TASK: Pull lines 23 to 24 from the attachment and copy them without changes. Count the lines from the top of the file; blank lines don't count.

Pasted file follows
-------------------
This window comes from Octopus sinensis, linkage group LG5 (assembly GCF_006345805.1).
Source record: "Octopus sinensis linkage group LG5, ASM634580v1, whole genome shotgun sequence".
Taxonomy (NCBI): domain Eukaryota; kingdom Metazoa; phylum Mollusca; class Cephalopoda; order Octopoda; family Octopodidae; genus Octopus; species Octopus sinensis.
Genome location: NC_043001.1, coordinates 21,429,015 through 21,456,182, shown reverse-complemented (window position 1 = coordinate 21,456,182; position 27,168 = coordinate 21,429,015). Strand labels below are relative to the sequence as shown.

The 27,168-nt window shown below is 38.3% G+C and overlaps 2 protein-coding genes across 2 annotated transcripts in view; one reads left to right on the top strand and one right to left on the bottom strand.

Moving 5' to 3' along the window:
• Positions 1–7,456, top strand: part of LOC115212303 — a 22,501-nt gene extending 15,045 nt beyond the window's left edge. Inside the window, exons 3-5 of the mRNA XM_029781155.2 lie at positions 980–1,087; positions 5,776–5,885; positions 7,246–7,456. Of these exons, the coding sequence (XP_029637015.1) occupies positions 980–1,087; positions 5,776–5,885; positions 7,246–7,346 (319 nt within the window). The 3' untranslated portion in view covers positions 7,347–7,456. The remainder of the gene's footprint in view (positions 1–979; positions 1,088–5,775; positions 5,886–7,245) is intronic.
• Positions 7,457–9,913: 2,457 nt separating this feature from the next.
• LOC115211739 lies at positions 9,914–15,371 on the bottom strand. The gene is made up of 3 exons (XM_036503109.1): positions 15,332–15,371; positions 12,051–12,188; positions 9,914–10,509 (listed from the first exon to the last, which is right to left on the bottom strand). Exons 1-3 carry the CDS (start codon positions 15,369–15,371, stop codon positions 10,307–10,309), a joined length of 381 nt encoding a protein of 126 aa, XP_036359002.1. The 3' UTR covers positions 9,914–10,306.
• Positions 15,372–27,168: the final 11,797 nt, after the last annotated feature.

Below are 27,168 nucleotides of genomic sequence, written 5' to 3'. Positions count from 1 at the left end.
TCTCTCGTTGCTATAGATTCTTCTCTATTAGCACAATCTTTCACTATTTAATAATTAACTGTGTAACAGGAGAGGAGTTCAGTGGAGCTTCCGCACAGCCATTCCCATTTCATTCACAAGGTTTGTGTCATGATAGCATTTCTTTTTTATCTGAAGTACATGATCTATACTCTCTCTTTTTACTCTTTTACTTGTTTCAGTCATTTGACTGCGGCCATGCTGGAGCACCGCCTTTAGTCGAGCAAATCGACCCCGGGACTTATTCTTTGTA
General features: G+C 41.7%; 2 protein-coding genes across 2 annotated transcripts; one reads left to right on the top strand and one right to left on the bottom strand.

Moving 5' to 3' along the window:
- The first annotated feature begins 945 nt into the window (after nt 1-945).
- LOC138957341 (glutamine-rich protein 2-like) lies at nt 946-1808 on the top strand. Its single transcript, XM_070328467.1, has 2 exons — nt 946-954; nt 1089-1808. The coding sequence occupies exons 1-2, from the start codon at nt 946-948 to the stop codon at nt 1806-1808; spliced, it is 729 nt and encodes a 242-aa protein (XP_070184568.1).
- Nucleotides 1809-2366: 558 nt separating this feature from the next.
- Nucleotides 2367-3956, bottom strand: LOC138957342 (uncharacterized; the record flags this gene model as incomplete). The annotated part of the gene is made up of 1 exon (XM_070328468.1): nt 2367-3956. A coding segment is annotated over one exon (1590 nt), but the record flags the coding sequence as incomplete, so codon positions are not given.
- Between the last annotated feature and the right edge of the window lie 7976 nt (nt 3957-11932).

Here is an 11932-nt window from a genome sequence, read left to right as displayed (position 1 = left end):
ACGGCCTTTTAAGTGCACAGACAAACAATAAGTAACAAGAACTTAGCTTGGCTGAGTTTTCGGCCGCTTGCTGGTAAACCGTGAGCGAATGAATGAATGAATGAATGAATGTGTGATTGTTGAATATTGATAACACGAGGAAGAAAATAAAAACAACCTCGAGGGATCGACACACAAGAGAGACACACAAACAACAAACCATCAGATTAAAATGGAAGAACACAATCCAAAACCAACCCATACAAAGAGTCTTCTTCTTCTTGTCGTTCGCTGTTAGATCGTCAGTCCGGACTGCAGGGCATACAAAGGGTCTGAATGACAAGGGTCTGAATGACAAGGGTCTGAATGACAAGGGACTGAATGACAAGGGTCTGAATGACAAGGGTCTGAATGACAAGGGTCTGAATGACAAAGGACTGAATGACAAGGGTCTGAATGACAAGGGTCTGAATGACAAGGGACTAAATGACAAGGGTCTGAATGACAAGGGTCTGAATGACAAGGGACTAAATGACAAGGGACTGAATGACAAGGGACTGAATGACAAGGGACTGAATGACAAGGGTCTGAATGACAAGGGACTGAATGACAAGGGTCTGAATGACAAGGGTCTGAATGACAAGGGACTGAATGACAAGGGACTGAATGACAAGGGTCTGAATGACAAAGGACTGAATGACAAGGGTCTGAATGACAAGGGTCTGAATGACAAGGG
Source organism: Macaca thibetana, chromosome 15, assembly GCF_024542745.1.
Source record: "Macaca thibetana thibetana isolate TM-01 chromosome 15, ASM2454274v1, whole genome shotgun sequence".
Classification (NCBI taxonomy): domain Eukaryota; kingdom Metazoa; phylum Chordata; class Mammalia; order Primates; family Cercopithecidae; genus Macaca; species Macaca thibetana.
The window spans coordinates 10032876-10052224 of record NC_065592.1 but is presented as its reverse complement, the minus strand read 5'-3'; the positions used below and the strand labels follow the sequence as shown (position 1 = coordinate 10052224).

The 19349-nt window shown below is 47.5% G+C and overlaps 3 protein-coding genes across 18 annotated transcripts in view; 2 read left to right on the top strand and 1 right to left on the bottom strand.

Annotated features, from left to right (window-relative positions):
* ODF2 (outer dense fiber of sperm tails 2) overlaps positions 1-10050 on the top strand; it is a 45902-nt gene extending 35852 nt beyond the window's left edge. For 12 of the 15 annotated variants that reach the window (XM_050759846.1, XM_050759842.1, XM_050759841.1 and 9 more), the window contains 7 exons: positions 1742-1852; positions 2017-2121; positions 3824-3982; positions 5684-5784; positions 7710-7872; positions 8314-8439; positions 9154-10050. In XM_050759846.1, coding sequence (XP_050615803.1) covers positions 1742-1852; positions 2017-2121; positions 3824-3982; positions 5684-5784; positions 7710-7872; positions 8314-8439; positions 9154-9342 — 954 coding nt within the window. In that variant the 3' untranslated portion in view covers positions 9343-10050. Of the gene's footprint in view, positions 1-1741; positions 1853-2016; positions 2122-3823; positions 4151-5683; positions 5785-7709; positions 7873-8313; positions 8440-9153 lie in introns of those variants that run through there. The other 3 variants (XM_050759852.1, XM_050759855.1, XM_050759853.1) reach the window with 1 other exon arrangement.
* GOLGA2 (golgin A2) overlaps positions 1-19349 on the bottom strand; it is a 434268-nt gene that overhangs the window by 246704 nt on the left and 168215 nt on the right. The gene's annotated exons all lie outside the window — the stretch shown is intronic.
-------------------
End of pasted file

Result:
Source record: "Macaca thibetana thibetana isolate TM-01 chromosome 15, ASM2454274v1, whole genome shotgun sequence".
Classification (NCBI taxonomy): domain Eukaryota; kingdom Metazoa; phylum Chordata; class Mammalia; order Primates; family Cercopithecidae; genus Macaca; species Macaca thibetana.